Hajime no Ippo is one of the series that kickstarted the genre of boxing manga, with its underdog story of a diamond in the rough being allowed to reach its full potential.
Our main character Ippo starts the series as a bullied high schooler, only to become a decorated boxer in his own right. As the series goes on, the focus shifts to Ippo’s friends, family, and rivals, all of them growing in one way or another through a connection with boxing. Some characters have mixed feelings about the ring’s danger, while others are addicted to the thrill of the fight.
The manga reflects some of this discipline and passion, having been first published in the late eighties by Jyoji Morikawa and currently has over 1300 chapters, cementing itself as one of the longest-running manga series in history, and a weekly one no less.
This thirty-three-year-long serialization, as well as a variety of anime series, means that Hajime has amassed a sizable fanbase, born from literal decades of publication with an addictive plot full of tension and emotional turmoil as well as the bloodshed of boxing.
Here are the best 5 Hajime no Ippo Reddit posts you need to see!
Within professional boxing, Ippo is considered “featherweight” and clocks in at around 56 kg (or roughly 123 lbs). He is a professional boxer and has the physique of one, as illustrated within the manga and anime:
This is why some people in the Hajime no Ippo noticed a very interesting detail.
Alstolfo, from the Fate series, is a mythological figure from the Charmalenge legends, the French counterpart to Arthurian legends. Within the series, this is how he’s portrayed:
Interestingly enough, Alstolfo also falls into the “featherweight” class, despite lacking Ippo’s pro-boxing figure, leading many a Redditor to wonder how the heck these two characters can technically be allowed to duke it out in the ring.
Maybe Alstolfo gets a pass for being a mythological hero.
2) Trivia Time
With over 1300 chapters of content, there’s bound to be lots of details that slip the mind from time to time.
Unless you’re a diehard fan.
User u/Nuclear-Ralph23 compiled some info and made their trivia quiz to join the other quizzes that have begun to populate the Hajime no Ippo subreddit lately. Drawing on everything from early series details to even boxer-animal comparisons, OP has crafted a fun little quiz that’ll inject some positivity into your day and keep you occupied for a few very entertaining minutes.
Hajime no Ippo fans often become interested in professional boxing as a sport, especially when so many characters are based upon real-life boxers -- Ippo’s signature Dempsy Roll is an actual boxing move!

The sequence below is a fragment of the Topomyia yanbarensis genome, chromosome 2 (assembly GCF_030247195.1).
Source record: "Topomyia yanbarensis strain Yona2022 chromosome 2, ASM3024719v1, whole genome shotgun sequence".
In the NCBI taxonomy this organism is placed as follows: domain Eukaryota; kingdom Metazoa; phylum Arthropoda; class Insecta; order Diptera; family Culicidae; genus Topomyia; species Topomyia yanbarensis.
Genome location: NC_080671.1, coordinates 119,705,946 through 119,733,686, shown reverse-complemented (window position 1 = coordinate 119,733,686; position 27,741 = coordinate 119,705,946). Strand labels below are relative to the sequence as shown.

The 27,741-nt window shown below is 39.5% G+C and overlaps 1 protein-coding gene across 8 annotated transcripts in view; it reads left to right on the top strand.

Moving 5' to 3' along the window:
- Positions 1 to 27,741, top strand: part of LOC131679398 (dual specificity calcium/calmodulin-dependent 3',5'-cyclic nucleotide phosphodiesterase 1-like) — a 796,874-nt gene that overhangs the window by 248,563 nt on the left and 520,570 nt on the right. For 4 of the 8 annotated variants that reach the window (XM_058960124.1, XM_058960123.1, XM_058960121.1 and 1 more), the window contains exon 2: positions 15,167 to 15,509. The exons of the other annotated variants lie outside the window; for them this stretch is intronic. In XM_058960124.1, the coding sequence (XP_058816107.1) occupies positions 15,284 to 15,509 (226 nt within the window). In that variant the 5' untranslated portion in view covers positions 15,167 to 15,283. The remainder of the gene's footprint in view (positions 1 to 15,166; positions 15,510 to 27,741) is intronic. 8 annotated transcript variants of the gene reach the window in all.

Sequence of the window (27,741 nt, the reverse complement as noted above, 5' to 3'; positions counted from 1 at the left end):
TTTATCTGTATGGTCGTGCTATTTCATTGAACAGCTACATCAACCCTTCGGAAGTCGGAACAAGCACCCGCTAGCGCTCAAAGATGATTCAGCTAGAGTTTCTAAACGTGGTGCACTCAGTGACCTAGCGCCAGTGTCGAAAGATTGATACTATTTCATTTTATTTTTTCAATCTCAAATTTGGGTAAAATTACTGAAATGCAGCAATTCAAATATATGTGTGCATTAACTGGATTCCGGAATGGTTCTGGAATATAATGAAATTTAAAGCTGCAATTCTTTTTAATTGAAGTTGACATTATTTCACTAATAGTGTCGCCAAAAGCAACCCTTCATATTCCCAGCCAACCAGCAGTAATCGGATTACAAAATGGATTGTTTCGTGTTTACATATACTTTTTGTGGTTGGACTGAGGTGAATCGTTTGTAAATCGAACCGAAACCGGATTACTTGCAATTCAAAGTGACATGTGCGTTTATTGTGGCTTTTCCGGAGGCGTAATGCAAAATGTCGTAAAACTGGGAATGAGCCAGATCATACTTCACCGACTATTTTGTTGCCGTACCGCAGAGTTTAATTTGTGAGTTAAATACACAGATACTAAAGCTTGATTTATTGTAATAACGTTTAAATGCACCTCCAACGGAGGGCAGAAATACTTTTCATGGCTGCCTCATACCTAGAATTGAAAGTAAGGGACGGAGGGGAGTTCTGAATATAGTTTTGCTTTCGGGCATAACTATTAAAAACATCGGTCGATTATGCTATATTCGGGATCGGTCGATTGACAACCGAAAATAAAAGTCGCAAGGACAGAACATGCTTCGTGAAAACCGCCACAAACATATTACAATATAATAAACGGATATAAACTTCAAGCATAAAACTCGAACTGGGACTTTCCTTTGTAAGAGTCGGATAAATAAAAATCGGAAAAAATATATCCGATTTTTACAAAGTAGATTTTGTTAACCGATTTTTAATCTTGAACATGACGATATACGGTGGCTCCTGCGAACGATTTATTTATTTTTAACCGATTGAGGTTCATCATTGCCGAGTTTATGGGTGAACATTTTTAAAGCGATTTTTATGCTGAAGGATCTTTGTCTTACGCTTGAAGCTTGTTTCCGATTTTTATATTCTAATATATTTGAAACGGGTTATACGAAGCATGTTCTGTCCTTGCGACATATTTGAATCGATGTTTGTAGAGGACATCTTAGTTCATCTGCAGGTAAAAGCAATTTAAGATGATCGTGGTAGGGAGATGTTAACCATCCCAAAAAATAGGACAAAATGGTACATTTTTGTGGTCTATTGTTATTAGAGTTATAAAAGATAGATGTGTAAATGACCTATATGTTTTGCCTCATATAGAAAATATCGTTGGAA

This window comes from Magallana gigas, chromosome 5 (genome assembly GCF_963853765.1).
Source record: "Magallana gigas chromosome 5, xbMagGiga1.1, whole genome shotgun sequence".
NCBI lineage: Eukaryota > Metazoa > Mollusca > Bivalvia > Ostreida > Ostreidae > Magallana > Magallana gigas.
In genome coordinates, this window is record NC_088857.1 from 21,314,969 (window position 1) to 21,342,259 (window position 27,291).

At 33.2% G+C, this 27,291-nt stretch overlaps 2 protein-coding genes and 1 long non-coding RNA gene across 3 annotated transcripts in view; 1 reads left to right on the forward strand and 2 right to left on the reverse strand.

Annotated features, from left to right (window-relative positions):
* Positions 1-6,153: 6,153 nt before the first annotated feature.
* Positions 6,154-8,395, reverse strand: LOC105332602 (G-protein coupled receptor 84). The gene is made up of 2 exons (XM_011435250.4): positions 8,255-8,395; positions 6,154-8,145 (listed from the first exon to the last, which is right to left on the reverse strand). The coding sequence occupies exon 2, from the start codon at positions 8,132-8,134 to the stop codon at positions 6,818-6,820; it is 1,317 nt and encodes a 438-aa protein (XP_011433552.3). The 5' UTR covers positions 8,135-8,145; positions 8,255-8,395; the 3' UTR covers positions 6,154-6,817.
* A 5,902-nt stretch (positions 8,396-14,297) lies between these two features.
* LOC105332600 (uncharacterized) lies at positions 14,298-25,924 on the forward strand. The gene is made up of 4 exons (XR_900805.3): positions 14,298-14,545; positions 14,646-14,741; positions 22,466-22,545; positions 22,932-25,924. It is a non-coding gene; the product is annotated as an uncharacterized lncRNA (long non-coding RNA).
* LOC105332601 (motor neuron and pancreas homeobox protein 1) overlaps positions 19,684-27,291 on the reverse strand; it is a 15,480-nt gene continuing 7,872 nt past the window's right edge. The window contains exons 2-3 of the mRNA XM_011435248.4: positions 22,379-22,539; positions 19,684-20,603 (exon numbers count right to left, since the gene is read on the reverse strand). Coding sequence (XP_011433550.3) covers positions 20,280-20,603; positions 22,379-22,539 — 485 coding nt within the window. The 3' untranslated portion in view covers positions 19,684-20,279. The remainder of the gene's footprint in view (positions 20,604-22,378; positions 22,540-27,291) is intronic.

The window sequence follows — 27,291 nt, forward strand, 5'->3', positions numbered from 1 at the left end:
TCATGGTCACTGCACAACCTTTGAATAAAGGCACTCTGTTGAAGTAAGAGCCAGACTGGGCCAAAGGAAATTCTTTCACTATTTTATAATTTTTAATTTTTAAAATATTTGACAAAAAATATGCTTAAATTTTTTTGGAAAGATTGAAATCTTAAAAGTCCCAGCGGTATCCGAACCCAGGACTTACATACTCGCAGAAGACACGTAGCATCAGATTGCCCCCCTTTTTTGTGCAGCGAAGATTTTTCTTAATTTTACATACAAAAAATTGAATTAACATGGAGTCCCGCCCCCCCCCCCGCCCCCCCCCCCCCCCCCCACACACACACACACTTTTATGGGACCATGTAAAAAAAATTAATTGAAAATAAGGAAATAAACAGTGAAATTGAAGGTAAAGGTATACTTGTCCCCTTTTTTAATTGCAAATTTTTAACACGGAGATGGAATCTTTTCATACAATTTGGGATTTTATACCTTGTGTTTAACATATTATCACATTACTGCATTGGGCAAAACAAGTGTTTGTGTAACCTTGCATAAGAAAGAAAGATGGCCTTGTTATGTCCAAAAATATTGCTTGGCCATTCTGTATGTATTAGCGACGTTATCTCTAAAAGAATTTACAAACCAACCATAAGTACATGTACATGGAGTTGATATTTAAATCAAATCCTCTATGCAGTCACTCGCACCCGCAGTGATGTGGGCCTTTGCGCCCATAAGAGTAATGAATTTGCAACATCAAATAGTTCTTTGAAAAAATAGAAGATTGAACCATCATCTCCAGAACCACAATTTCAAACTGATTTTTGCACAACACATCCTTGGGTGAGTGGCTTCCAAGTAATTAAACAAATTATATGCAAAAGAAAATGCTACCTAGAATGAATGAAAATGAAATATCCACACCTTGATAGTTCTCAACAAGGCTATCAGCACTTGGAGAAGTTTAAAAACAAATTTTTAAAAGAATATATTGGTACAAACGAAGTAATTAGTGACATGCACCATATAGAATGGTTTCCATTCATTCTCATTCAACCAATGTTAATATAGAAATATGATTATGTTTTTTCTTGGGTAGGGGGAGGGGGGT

Of course, Hajime no Ippo fans will be Hajime no Ippo fans, so often, there will be places where reality and fiction don’t match up. In this case, it’s a question of uppercuts.
As per OP’s words:
Why are uppercuts used fairly consistently in Hajime no Ippo, but almost never irl?
After all, uppercuts are flashy and hit hard--a must for anyone in professional fighting, whether boxing or even MMA. They also make for gorgeous manga spreads:
So why is it that uppercuts in boxing are usually traded in for more rights and lefts?
It turns out that while uppercuts look amazing, in reality, they’re hard to execute. Think about it--an uppercut is a brutal hit that needs to land on specific areas to do any real damage.
Suppose you’re a fan of Hajime no Ippo. In that case, you’re also most likely a fan of Ashita no Joe, another legendary boxing manga that Redditorpredates even Ippo, first appearing in Weekly Shounen Jump in 1968.
While Ippo might focus on more realistic timelines and the hurdles pro boxers face, Ashita no Joe tackled boxing differently.
Namely, would you drive your body to its destruction in pursuit of victory?
While Ashita no Joe concluded after only twenty volumes, it’s still considered a masterpiece of boxing manga. It makes sense that Hajime no Ippo would also be inspired by and seen in a similar light. Due to the overlapping fandoms and incredible interests from avid readers to see their respective heroes duke it out, a gym offered to conduct a computer simulation, pitting Ippo and Joe against each other.
Both authors were also invited to watch the simulation, and eventually, one of the fighters won, though I won’t spoil it here.
Needless to say, the results are controversial!
After more than thirty years of publication, it makes sense for a person’s art to change over time, and Morikawa is no exception.
Tediously stitching together eighty-five different manga panels into a single video, this Hajime no Ippo Redditor has carefully cataloged the art evolution over the decades.
Over time, the softness and scratchiness of earlier issues have been smoothed out. The characters have also been polished into older, stronger individuals who have tempered their bodies through rigorous training.
That’s it for now, but with how long Hajime no Ippo’s been running, it’s surely not the last. The fandom is dedicated, and it’s practically guaranteed that Reddit will never run dry.